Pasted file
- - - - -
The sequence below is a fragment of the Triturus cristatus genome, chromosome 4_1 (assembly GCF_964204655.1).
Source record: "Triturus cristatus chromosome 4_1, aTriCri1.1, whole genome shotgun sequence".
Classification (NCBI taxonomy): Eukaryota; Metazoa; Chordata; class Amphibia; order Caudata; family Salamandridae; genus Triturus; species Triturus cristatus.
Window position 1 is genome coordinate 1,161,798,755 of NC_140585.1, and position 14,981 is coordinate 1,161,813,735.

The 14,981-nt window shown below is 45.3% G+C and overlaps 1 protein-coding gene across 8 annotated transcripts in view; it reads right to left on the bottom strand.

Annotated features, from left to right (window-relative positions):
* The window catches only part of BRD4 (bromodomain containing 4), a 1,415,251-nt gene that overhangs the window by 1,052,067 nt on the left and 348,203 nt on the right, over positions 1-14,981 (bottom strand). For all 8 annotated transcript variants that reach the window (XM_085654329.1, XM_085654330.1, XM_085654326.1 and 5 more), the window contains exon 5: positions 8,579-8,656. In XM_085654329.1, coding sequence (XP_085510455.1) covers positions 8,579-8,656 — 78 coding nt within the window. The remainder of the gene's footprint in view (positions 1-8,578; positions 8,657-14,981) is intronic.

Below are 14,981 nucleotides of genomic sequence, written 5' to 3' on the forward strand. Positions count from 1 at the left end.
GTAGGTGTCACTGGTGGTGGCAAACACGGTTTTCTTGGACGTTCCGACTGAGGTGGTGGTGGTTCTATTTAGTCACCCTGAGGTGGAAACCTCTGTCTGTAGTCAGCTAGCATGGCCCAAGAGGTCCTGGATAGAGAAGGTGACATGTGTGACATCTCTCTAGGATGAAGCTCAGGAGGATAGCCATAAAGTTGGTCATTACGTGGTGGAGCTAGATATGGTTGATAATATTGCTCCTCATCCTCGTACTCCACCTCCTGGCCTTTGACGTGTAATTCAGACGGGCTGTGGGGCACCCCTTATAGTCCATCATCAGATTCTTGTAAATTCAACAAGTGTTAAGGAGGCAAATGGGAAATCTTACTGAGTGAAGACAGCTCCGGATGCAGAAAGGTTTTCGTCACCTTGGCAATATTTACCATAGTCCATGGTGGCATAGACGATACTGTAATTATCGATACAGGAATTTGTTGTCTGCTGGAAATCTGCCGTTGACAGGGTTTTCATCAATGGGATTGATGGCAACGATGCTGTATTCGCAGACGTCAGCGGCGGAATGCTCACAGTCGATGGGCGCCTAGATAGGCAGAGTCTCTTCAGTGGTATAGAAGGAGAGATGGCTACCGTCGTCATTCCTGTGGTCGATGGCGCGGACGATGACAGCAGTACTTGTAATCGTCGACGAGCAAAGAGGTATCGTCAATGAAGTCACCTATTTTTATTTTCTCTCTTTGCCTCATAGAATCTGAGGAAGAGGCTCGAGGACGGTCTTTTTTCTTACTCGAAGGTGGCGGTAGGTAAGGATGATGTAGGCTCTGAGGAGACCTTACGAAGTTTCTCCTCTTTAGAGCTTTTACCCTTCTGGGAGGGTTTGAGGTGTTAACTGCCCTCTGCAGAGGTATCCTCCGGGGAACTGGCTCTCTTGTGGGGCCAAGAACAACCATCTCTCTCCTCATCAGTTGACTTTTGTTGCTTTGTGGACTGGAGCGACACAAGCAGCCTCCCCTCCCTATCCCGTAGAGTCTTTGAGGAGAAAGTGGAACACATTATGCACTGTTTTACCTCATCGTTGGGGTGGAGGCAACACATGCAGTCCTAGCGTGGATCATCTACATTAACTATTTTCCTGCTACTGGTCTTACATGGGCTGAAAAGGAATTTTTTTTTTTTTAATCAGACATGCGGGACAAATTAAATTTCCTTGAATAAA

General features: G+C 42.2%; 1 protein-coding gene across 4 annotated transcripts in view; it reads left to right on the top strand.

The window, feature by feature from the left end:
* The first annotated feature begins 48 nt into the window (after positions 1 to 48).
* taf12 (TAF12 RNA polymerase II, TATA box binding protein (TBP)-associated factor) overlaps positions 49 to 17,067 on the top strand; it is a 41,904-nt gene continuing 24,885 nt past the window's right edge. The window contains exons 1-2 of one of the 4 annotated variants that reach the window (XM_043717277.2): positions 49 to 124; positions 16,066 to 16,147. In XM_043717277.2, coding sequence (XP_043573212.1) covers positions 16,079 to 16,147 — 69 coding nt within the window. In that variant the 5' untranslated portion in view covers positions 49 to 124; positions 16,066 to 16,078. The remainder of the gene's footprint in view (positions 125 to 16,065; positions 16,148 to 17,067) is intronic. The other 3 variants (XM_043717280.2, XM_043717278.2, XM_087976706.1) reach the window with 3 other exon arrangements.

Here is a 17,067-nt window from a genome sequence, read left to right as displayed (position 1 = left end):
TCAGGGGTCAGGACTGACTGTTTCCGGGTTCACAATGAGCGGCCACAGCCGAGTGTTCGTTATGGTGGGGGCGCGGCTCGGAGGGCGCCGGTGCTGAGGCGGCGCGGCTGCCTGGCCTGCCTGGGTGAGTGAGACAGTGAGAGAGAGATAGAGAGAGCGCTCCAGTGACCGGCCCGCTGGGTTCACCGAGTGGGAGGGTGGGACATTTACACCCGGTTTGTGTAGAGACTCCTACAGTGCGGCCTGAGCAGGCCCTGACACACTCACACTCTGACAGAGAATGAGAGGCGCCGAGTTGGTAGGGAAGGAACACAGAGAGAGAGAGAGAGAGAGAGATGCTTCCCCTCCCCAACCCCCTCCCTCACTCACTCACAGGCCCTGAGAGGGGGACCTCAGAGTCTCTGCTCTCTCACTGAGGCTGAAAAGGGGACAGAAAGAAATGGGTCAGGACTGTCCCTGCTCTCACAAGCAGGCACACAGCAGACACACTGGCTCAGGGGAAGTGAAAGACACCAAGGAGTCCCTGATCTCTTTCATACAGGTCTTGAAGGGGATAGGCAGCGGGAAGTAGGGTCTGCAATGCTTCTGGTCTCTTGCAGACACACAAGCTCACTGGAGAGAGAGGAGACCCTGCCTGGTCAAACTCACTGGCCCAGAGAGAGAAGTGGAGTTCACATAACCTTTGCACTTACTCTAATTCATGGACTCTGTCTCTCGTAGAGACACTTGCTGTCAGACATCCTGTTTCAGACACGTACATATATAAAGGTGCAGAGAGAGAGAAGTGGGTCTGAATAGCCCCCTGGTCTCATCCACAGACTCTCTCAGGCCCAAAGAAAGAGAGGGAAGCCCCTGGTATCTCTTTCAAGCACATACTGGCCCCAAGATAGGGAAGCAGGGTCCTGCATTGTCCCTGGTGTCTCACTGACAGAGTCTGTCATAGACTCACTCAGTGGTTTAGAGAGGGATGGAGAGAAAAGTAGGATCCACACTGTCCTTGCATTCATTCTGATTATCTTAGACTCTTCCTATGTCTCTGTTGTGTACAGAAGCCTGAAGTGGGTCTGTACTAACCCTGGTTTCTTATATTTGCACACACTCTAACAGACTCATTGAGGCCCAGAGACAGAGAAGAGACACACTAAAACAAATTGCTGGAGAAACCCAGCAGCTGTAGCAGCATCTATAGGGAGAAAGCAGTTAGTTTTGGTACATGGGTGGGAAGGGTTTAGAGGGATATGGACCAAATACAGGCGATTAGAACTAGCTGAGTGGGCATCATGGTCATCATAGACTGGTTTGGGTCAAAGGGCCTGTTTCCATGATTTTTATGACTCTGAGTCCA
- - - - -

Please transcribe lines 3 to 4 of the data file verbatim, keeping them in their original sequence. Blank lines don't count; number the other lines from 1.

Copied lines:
Classification (NCBI taxonomy): Eukaryota; Metazoa; Chordata; class Amphibia; order Caudata; family Salamandridae; genus Triturus; species Triturus cristatus.
Window position 1 is genome coordinate 1,161,798,755 of NC_140585.1, and position 14,981 is coordinate 1,161,813,735.